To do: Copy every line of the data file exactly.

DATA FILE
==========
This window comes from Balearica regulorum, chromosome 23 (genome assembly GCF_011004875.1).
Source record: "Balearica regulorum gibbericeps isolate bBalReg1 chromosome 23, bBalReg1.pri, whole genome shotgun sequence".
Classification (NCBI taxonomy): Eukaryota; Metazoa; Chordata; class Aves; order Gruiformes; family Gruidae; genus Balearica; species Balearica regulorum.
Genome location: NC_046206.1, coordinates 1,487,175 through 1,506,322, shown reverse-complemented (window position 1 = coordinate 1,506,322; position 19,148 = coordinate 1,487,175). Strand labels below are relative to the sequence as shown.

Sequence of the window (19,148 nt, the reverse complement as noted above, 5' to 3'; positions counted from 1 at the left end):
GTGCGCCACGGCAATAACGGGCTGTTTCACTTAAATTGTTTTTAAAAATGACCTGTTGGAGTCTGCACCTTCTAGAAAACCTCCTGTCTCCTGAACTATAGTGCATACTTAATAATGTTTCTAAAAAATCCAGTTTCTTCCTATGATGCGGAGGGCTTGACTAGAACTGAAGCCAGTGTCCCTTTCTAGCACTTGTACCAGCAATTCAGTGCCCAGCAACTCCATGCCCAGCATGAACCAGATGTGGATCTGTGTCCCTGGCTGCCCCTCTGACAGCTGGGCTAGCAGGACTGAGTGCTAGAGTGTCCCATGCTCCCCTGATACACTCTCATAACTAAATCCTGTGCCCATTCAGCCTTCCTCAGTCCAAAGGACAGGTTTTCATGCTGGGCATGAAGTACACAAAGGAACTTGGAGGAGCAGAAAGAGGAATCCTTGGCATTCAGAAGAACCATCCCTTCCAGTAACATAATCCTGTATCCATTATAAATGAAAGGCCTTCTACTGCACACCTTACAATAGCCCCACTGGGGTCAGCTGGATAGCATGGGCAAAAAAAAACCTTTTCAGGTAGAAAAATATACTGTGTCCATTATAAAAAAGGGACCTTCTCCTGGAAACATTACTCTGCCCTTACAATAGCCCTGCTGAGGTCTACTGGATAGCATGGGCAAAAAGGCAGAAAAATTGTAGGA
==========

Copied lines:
This window comes from Balearica regulorum, chromosome 23 (genome assembly GCF_011004875.1).
Source record: "Balearica regulorum gibbericeps isolate bBalReg1 chromosome 23, bBalReg1.pri, whole genome shotgun sequence".
Classification (NCBI taxonomy): Eukaryota; Metazoa; Chordata; class Aves; order Gruiformes; family Gruidae; genus Balearica; species Balearica regulorum.
Genome location: NC_046206.1, coordinates 1,487,175 through 1,506,322, shown reverse-complemented (window position 1 = coordinate 1,506,322; position 19,148 = coordinate 1,487,175). Strand labels below are relative to the sequence as shown.

Sequence of the window (19,148 nt, the reverse complement as noted above, 5' to 3'; positions counted from 1 at the left end):
GTGCGCCACGGCAATAACGGGCTGTTTCACTTAAATTGTTTTTAAAAATGACCTGTTGGAGTCTGCACCTTCTAGAAAACCTCCTGTCTCCTGAACTATAGTGCATACTTAATAATGTTTCTAAAAAATCCAGTTTCTTCCTATGATGCGGAGGGCTTGACTAGAACTGAAGCCAGTGTCCCTTTCTAGCACTTGTACCAGCAATTCAGTGCCCAGCAACTCCATGCCCAGCATGAACCAGATGTGGATCTGTGTCCCTGGCTGCCCCTCTGACAGCTGGGCTAGCAGGACTGAGTGCTAGAGTGTCCCATGCTCCCCTGATACACTCTCATAACTAAATCCTGTGCCCATTCAGCCTTCCTCAGTCCAAAGGACAGGTTTTCATGCTGGGCATGAAGTACACAAAGGAACTTGGAGGAGCAGAAAGAGGAATCCTTGGCATTCAGAAGAACCATCCCTTCCAGTAACATAATCCTGTATCCATTATAAATGAAAGGCCTTCTACTGCACACCTTACAATAGCCCCACTGGGGTCAGCTGGATAGCATGGGCAAAAAAAAACCTTTTCAGGTAGAAAAATATACTGTGTCCATTATAAAAAAGGGACCTTCTCCTGGAAACATTACTCTGCCCTTACAATAGCCCTGCTGAGGTCTACTGGATAGCATGGGCAAAAAGGCAGAAAAATTGTAGGA